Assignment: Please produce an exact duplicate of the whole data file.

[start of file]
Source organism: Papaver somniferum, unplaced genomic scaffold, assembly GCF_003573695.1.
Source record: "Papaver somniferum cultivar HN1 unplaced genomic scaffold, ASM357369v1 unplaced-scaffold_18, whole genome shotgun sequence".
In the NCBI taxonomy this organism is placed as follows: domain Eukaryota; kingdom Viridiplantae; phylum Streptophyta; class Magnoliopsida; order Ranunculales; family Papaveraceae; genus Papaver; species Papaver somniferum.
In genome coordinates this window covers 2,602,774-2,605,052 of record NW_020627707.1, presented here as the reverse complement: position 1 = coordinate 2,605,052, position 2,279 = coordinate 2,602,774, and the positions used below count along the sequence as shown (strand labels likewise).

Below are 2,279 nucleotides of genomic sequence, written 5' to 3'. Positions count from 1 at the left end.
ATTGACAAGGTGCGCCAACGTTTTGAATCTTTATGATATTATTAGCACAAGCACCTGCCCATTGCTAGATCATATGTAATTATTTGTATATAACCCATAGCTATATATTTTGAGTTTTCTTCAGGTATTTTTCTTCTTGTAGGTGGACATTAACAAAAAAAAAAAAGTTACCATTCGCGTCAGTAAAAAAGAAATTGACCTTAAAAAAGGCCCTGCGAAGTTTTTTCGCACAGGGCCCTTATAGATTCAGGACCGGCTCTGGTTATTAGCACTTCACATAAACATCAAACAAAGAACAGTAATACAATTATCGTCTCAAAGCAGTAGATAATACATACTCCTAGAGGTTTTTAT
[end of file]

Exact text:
Source organism: Papaver somniferum, unplaced genomic scaffold, assembly GCF_003573695.1.
Source record: "Papaver somniferum cultivar HN1 unplaced genomic scaffold, ASM357369v1 unplaced-scaffold_18, whole genome shotgun sequence".
In the NCBI taxonomy this organism is placed as follows: domain Eukaryota; kingdom Viridiplantae; phylum Streptophyta; class Magnoliopsida; order Ranunculales; family Papaveraceae; genus Papaver; species Papaver somniferum.
In genome coordinates this window covers 2,602,774-2,605,052 of record NW_020627707.1, presented here as the reverse complement: position 1 = coordinate 2,605,052, position 2,279 = coordinate 2,602,774, and the positions used below count along the sequence as shown (strand labels likewise).

Below are 2,279 nucleotides of genomic sequence, written 5' to 3'. Positions count from 1 at the left end.
ATTGACAAGGTGCGCCAACGTTTTGAATCTTTATGATATTATTAGCACAAGCACCTGCCCATTGCTAGATCATATGTAATTATTTGTATATAACCCATAGCTATATATTTTGAGTTTTCTTCAGGTATTTTTCTTCTTGTAGGTGGACATTAACAAAAAAAAAAAAGTTACCATTCGCGTCAGTAAAAAAGAAATTGACCTTAAAAAAGGCCCTGCGAAGTTTTTTCGCACAGGGCCCTTATAGATTCAGGACCGGCTCTGGTTATTAGCACTTCACATAAACATCAAACAAAGAACAGTAATACAATTATCGTCTCAAAGCAGTAGATAATACATACTCCTAGAGGTTTTTAT